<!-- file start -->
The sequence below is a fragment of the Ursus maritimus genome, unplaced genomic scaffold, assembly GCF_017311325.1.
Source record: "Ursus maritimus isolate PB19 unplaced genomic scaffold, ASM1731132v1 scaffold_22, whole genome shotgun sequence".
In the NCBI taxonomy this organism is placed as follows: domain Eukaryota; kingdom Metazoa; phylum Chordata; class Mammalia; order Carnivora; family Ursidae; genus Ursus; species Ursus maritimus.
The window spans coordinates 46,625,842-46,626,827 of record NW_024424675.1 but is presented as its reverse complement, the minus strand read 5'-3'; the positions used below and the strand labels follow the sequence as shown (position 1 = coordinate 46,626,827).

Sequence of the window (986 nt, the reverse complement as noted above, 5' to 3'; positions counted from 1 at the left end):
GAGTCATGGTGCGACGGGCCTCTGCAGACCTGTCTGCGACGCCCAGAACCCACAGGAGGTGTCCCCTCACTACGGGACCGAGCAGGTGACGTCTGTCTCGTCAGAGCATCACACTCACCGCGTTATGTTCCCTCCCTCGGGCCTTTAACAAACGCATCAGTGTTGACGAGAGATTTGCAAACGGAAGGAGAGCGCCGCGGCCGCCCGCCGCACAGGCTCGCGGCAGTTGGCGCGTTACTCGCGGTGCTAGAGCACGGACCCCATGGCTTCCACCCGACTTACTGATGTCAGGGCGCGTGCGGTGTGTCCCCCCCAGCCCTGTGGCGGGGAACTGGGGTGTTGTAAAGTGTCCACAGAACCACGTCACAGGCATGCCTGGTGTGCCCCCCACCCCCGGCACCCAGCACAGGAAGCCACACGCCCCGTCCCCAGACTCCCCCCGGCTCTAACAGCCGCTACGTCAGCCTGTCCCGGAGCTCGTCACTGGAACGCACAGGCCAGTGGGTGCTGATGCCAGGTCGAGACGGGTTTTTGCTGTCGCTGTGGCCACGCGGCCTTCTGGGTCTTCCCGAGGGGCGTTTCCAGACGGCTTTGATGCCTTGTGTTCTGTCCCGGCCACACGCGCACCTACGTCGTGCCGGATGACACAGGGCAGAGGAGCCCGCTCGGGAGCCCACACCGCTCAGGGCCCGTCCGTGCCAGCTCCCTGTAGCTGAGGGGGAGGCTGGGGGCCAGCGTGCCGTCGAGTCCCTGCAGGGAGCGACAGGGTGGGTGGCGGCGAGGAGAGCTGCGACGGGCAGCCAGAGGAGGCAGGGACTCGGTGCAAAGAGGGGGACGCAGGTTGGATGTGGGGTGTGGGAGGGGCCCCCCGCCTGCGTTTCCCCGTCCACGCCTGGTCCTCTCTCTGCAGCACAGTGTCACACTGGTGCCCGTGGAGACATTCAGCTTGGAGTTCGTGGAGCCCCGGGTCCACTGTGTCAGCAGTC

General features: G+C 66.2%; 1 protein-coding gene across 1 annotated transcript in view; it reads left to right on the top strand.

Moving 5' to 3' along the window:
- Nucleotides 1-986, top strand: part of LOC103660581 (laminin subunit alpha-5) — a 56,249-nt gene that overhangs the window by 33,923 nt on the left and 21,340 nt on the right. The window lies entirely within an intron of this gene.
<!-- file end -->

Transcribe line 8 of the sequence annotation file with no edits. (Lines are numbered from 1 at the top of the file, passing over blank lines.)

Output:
Moving 5' to 3' along the window: